The late 1700’s and early 1800’s saw the arrival of the Industrial Revolution throughout Europe. This was the era of Charles Dickens…of very polluted cities with sooty air, cholera-laden waterways, and child laborers. It was in this environment that a man by the name of Sir Titus Salt acquired a package of raw alpaca fleece. He saw its tremendous potential for making soft yarns and garments and set about the task of modifying the existing equipment at his mill to accommodate the lanolin-free fiber of the alpaca. He then developed a luxuriously soft alpaca cloth that came into favor with the British royal family, spreading later to the aristocrats of continental Europe. Sir Titus became a very wealthy man. He reinvested his wealth in building a large alpaca-exclusive mill called "Saltaire" in the British countryside, providing modern housing for his workers and improving both their living conditions and their productivity.

Thanks to Sir Titus, the modern world has alpaca included among its luxury fibers, available year-round, all over the globe. Alpaca is considered by many fashion designers to be a preeminent fiber with which to work singularly, or in combination with other luxury fibers like angora, mohair, silk, and cashmere.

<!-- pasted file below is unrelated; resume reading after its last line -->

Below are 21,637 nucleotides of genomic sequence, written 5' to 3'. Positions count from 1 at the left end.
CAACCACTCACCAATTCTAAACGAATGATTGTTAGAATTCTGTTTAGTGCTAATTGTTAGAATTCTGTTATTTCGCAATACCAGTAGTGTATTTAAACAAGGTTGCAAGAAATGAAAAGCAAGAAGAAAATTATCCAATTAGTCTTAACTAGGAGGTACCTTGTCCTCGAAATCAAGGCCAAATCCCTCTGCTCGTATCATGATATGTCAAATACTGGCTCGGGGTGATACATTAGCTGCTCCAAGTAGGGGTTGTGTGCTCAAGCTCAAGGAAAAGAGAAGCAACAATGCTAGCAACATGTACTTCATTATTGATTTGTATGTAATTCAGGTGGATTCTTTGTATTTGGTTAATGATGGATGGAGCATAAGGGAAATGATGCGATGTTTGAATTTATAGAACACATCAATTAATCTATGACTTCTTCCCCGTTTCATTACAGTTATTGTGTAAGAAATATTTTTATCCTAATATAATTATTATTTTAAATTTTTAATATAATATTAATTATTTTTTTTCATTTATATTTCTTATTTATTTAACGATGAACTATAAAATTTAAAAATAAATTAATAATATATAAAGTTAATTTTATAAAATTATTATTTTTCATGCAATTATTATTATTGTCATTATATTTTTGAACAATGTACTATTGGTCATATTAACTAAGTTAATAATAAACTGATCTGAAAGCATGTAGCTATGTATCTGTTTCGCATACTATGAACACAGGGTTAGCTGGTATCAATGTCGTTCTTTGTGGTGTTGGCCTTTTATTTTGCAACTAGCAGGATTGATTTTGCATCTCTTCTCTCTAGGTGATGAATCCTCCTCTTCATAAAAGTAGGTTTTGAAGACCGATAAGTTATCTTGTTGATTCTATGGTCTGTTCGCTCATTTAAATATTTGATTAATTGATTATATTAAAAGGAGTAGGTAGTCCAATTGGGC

"Modern Times"

In the Twentieth century, shifting economic forces, drought, and fifteen years of alpaca killings by the "Sendero Luminoso" ("Shining Path") terrorists in prime alpaca-growing regions wreaked havoc. Like the Conquistadors five centuries earlier, Sendero Luminoso targeted the alpacas as the means by which they would capture and retain control over rural areas and the people who lived there. In Peru, the alpaca population may have decreased by as much as 50% in some regions from 1967 to 1992.

It was against this backdrop that the governments of Bolivia, Chile, and Peru lowered their restrictions against exporting alpacas, both as a means by which to provide a source of income for the rural farmers, and also as something of a rescue operation to preserve the alpaca. Breeders and importers from Australia, New Zealand, Canada, the United States, England, and Israel were among the first to go to South America to select a few animals for importation into their countries. No only did this present an opportunity to save the alpaca but it also presented tremendous economic possibilities for those involved with establishing new herds in other parts of the world.

The export/importation process was a very time consuming and costly process. For a variety of important reasons, not the least being the preservation of the value of the existing American herd, members of the Alpaca Registry, Inc. (ARI) voted to cease registration of the new imports after 1998. This had the effect of cutting off the importation process.

Portions have been reprinted, with permission, from The Alpaca Owners and Breeders Association. Feb. 2002